One week ago, TechCrunch showcased 23 lucky startups as part of TechCrunch Disrupt's Startup Battlefield competition. The winner turned out to be an analytics company that helps gamers play better. The big news for PR -- how do TechCrunch reporters write about cool companies when their bosses say they're cool?
First there was "A/B testing," where a publisher would float two different headlines on their own site and go with the better one. That's still around, but nowadays it's all about "dark testing" on Facebook. TechCrunch does this, as do Refinery29, Fusion and many other titles that publish directly to the FB platform.
Former TechCrunch reporter Alex Wilhelm loves the challenge of his new job as editor-in-chief of Mattermark. "It's a combo of my old job -- writing, reporting and publishing, plus a new layer of [managerial] skills I've had to learn." Alex is on the hunt for smart contributed content -- that isn't ghost-written.
Instead of you going to DEMO, what if DEMO came to you? That's the idea behind Traction Technology Partners, founded last December by former DEMO producers Erick Schonfeld and Neal Silverman. Theirs is a complicated business model. But it is the right idea in an era where F2F and community are so symbiotic and will only remain so.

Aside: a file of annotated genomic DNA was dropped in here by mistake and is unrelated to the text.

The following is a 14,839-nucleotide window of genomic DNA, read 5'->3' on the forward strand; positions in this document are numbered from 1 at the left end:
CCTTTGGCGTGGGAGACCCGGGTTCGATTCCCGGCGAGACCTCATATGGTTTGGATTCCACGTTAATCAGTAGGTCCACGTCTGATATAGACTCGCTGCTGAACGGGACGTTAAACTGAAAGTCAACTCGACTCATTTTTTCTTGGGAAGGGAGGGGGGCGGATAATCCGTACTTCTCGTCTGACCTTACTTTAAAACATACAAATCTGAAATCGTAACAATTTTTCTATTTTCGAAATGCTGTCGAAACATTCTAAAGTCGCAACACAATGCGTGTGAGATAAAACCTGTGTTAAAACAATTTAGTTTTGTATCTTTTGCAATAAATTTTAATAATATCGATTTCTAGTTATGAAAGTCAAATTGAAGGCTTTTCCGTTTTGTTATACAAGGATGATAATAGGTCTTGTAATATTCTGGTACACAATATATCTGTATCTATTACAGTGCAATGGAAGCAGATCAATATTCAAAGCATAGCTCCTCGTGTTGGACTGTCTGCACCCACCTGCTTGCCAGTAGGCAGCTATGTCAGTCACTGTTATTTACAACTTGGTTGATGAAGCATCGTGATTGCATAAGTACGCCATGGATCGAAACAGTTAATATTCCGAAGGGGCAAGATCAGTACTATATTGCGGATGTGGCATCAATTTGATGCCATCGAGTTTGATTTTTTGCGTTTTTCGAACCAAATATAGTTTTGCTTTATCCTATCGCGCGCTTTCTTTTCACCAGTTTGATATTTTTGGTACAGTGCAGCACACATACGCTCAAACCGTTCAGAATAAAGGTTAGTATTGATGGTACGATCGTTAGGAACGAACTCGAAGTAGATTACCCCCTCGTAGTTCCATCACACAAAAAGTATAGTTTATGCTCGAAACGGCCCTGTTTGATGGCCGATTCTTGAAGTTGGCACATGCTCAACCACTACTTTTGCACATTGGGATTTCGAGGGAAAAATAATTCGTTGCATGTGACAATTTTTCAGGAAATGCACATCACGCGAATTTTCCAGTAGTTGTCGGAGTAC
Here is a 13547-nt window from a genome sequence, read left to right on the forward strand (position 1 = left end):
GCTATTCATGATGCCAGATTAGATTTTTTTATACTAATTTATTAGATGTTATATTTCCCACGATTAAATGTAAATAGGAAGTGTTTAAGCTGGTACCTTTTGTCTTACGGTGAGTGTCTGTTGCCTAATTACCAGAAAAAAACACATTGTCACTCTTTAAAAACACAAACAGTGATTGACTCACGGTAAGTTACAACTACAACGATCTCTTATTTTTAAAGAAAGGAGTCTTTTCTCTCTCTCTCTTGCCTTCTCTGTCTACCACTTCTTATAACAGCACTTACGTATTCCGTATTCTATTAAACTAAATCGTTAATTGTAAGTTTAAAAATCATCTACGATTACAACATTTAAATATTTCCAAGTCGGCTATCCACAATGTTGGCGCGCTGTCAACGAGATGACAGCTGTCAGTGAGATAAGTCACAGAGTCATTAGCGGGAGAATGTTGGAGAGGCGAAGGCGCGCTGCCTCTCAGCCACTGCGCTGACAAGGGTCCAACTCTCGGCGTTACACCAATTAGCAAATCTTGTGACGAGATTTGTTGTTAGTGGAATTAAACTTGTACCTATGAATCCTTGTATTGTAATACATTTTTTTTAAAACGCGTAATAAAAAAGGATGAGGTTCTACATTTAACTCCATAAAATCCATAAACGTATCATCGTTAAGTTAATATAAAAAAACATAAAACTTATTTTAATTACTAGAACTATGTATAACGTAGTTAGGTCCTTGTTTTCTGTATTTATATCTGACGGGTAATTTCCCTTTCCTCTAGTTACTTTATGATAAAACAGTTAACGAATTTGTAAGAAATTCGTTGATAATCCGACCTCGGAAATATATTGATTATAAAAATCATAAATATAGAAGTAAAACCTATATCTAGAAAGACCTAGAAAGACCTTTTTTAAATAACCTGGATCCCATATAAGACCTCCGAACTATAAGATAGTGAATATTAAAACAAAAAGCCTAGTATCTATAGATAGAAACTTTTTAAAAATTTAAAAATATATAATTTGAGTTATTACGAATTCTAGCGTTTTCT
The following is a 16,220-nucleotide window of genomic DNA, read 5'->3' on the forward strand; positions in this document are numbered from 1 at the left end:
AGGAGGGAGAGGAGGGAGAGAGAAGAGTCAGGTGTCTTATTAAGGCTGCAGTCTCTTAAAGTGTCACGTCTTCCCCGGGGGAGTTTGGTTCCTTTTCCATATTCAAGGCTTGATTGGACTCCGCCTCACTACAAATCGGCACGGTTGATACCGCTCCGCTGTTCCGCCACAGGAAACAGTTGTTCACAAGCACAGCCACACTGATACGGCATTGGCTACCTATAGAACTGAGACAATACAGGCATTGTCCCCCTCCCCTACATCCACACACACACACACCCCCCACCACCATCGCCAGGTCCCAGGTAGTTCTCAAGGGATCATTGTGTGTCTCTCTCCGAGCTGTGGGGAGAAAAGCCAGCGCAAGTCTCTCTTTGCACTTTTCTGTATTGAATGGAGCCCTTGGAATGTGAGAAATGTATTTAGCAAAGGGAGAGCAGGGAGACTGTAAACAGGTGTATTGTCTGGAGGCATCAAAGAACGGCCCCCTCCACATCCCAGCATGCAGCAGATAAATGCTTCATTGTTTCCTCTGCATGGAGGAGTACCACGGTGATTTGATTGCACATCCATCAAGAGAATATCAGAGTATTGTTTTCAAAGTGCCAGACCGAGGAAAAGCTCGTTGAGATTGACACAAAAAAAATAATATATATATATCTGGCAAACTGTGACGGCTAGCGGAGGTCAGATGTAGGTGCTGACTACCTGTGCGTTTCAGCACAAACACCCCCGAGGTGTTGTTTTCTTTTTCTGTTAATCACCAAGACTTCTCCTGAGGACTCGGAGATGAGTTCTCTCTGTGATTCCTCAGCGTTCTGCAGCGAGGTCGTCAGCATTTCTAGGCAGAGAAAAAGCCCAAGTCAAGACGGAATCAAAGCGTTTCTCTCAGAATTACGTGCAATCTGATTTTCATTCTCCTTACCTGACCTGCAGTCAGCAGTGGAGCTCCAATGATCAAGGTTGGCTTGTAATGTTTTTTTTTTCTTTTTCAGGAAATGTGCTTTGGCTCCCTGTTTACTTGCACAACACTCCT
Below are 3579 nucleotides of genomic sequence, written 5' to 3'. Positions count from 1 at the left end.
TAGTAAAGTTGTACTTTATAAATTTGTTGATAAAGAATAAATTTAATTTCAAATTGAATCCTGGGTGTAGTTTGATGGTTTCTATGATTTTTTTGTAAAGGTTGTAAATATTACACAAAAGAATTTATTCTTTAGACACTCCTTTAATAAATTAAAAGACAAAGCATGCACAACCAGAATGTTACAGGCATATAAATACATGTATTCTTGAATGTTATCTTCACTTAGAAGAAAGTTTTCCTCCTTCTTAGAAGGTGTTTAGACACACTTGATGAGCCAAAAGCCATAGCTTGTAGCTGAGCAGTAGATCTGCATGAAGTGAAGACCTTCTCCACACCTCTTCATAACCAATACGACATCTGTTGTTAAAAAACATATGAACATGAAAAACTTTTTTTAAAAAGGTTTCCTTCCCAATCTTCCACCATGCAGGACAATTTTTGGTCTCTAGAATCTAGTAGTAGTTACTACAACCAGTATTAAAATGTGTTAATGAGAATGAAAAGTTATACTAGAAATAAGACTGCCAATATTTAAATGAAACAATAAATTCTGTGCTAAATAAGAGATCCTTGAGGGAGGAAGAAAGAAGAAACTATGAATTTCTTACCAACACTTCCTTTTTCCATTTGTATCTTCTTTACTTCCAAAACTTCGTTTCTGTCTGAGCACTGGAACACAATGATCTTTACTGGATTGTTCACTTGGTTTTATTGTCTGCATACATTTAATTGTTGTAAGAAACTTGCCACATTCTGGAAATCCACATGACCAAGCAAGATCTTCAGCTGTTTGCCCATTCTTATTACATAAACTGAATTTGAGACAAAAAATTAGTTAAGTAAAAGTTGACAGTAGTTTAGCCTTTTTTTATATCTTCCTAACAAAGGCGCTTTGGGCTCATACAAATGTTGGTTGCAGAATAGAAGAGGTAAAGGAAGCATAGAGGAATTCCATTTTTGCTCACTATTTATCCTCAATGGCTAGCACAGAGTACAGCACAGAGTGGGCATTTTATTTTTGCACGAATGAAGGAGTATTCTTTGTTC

So you want to get into TechCrunch. You can pitch beleaguered reporters -- or write the piece yourself. It's easier than you think. Just make senior editor Jon Shieber happy. "The whole thrust of what we want to do is to have people who are very experienced in the industry be able to explain different aspects of the industry, or speak to the community on things that are going on," explains Jon.
The closest the industry has come to a Megan Rose Dickey, so far, is a Kara Swisher -- female, smart and focused on equality and inclusion. Though Kara is of course in a class by herself, Megan may have it on Kara in a couple of important ways. One, Megan is pretty much a full generation younger than Kara, in a business that reveres youth.
You send us lots of rejected contributed content, asking what went wrong. Sometimes we can spot a path forward, but it's heartbreaking to hear that "the client wants it written this way" or "this has already been approved." That's why this week we studied nine sets of contributed content guidelines from top edit targets and packaged what we think is their most valuable advice.